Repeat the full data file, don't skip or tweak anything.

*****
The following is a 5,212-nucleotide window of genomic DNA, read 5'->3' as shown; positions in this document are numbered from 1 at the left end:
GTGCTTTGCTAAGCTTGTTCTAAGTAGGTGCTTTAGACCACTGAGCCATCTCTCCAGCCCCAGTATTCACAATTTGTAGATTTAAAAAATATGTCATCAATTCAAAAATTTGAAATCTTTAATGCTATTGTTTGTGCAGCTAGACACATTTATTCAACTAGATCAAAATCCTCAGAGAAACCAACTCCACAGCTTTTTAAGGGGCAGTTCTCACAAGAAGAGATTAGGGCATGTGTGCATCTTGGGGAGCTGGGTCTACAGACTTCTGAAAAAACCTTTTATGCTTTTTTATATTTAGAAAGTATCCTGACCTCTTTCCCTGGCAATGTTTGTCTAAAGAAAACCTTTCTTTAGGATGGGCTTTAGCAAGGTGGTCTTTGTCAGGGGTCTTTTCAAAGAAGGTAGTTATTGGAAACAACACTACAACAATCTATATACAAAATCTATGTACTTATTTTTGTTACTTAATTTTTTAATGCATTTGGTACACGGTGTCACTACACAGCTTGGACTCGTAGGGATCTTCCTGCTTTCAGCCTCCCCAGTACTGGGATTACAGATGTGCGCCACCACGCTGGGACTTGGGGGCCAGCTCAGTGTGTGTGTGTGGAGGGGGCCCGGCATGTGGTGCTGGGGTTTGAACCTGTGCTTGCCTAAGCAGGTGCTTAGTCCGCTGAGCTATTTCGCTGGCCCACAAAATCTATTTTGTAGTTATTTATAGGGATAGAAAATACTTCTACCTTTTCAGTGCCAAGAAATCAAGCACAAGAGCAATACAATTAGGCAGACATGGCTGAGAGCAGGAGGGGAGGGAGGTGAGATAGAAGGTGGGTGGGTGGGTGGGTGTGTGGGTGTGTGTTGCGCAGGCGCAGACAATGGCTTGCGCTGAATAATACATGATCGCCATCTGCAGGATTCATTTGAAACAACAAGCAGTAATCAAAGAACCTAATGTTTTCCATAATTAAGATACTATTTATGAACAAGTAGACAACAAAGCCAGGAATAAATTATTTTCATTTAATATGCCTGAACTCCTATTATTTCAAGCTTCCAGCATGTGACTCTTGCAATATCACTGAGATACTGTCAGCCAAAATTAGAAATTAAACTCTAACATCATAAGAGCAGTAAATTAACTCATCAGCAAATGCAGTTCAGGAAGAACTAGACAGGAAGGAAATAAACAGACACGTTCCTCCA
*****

The following is a 5,212-nucleotide window of genomic DNA, read 5'->3' as shown; positions in this document are numbered from 1 at the left end:
GTGCTTTGCTAAGCTTGTTCTAAGTAGGTGCTTTAGACCACTGAGCCATCTCTCCAGCCCCAGTATTCACAATTTGTAGATTTAAAAAATATGTCATCAATTCAAAAATTTGAAATCTTTAATGCTATTGTTTGTGCAGCTAGACACATTTATTCAACTAGATCAAAATCCTCAGAGAAACCAACTCCACAGCTTTTTAAGGGGCAGTTCTCACAAGAAGAGATTAGGGCATGTGTGCATCTTGGGGAGCTGGGTCTACAGACTTCTGAAAAAACCTTTTATGCTTTTTTATATTTAGAAAGTATCCTGACCTCTTTCCCTGGCAATGTTTGTCTAAAGAAAACCTTTCTTTAGGATGGGCTTTAGCAAGGTGGTCTTTGTCAGGGGTCTTTTCAAAGAAGGTAGTTATTGGAAACAACACTACAACAATCTATATACAAAATCTATGTACTTATTTTTGTTACTTAATTTTTTAATGCATTTGGTACACGGTGTCACTACACAGCTTGGACTCGTAGGGATCTTCCTGCTTTCAGCCTCCCCAGTACTGGGATTACAGATGTGCGCCACCACGCTGGGACTTGGGGGCCAGCTCAGTGTGTGTGTGTGGAGGGGGCCCGGCATGTGGTGCTGGGGTTTGAACCTGTGCTTGCCTAAGCAGGTGCTTAGTCCGCTGAGCTATTTCGCTGGCCCACAAAATCTATTTTGTAGTTATTTATAGGGATAGAAAATACTTCTACCTTTTCAGTGCCAAGAAATCAAGCACAAGAGCAATACAATTAGGCAGACATGGCTGAGAGCAGGAGGGGAGGGAGGTGAGATAGAAGGTGGGTGGGTGGGTGGGTGTGTGGGTGTGTGTTGCGCAGGCGCAGACAATGGCTTGCGCTGAATAATACATGATCGCCATCTGCAGGATTCATTTGAAACAACAAGCAGTAATCAAAGAACCTAATGTTTTCCATAATTAAGATACTATTTATGAACAAGTAGACAACAAAGCCAGGAATAAATTATTTTCATTTAATATGCCTGAACTCCTATTATTTCAAGCTTCCAGCATGTGACTCTTGCAATATCACTGAGATACTGTCAGCCAAAATTAGAAATTAAACTCTAACATCATAAGAGCAGTAAATTAACTCATCAGCAAATGCAGTTCAGGAAGAACTAGACAGGAAGGAAATAAACAGACACGTTCCTCCA